Andrzej Jeziorski/MUNICH

Lufthansa is to open up its Miles & More scheme to passengers on competing smaller airlines flying internal German routes, bringing to a close a test case under investigation by state competition authorities.

A complaint was raised with the authorities in May by Lufthansa's Dortmund-based competitor Eurowings, which claimed that the Miles & More scheme violated strict German competition regulations by giving Lufthansa an unfair advantage in the market.

With Lufthansa's agreement to allow passengers on other domestic carriers - including Eurowings - to collect frequent-flyer points, smaller competitors are no longer disadvantaged, says the Berlin-based competition watchdog, the Bundeskartellamt.

According to Eurowings marketing director Karl-Friedrich Müller, the Miles & More scheme is now open to his company and other German regional carriers.

Another Eurowings complaint is that business travellers whose flights are paid for by their employers gather rewards from these flights for their personal accounts. Müller says that, because of its complaint, companies will in future be able to monitor their employees' accounts, and ensure that points gathered in this way are used only to pay for business travel. The Bundeskartellamt says that it will watch to ensure that Lufthansa puts its agreement into practice. Müller says that the changes make the frequent-flier scheme less effective as a marketing tool for Lufthansa.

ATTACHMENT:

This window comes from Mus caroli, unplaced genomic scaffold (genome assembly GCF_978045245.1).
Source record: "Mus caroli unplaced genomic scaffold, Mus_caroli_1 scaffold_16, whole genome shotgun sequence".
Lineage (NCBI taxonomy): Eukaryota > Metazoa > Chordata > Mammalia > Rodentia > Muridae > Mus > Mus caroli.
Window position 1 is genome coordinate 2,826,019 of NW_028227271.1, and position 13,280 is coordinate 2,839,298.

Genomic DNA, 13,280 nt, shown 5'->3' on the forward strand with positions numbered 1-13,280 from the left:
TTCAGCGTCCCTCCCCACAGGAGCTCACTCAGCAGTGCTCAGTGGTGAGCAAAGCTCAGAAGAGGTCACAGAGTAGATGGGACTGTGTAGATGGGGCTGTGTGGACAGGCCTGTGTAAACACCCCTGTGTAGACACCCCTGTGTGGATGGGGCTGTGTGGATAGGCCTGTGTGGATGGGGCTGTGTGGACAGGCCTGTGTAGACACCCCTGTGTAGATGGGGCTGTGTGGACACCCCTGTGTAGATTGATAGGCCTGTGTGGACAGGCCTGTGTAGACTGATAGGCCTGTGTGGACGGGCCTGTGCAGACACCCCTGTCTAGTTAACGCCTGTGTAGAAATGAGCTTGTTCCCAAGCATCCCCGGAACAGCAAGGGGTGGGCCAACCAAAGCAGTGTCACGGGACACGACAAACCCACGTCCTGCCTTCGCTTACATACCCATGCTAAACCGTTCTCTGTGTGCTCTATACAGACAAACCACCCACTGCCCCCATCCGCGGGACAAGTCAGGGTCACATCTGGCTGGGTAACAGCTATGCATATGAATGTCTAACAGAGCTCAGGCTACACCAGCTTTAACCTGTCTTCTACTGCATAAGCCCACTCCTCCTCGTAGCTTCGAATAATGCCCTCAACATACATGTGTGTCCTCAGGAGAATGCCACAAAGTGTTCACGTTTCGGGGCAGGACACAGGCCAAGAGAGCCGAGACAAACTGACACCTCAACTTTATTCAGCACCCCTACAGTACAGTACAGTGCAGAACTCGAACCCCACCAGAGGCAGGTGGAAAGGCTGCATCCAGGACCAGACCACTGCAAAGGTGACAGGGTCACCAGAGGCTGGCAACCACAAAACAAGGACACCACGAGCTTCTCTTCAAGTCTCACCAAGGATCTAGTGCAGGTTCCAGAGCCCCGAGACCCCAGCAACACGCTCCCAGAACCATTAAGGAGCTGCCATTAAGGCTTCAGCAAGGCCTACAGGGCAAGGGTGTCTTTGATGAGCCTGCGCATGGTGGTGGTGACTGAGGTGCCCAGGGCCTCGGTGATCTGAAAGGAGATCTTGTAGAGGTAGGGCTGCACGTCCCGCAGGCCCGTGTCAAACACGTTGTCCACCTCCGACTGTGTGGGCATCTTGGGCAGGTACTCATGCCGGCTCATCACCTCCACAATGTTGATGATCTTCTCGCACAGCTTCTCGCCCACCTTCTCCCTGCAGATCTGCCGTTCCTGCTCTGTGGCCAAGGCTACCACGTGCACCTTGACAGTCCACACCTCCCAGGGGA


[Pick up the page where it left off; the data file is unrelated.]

"I have my doubts whether it's really worth having a frequent-flier scheme," he says.

If every airline on the market has such a scheme, argues Müller, then none has a competitive advantage and all are incurring costs of "hundreds of millions of dollars".

The only occasion when such schemes are an advantage, according to Müller, is when - as in the German domestic market - one carrier has market dominance, and smaller rival carriers cannot afford to finance their own frequent-flier schemes. Lufthansa now holds about 85% of the German domestic market.

The German Government has opened bidding for the sale of its remaining 37.5% stake in the national airline, Lufthansa. Investors now have until 10 October to apply for the 143 million shares which are on offer, with private investors in Germany being given preference.

In the sale, worth about DM4.5 billion ($2.64 billion) overall, Lufthansa says that it is planning to place two-thirds of the new shares in Germany, with the rest open to foreign investors.

Source: Flight International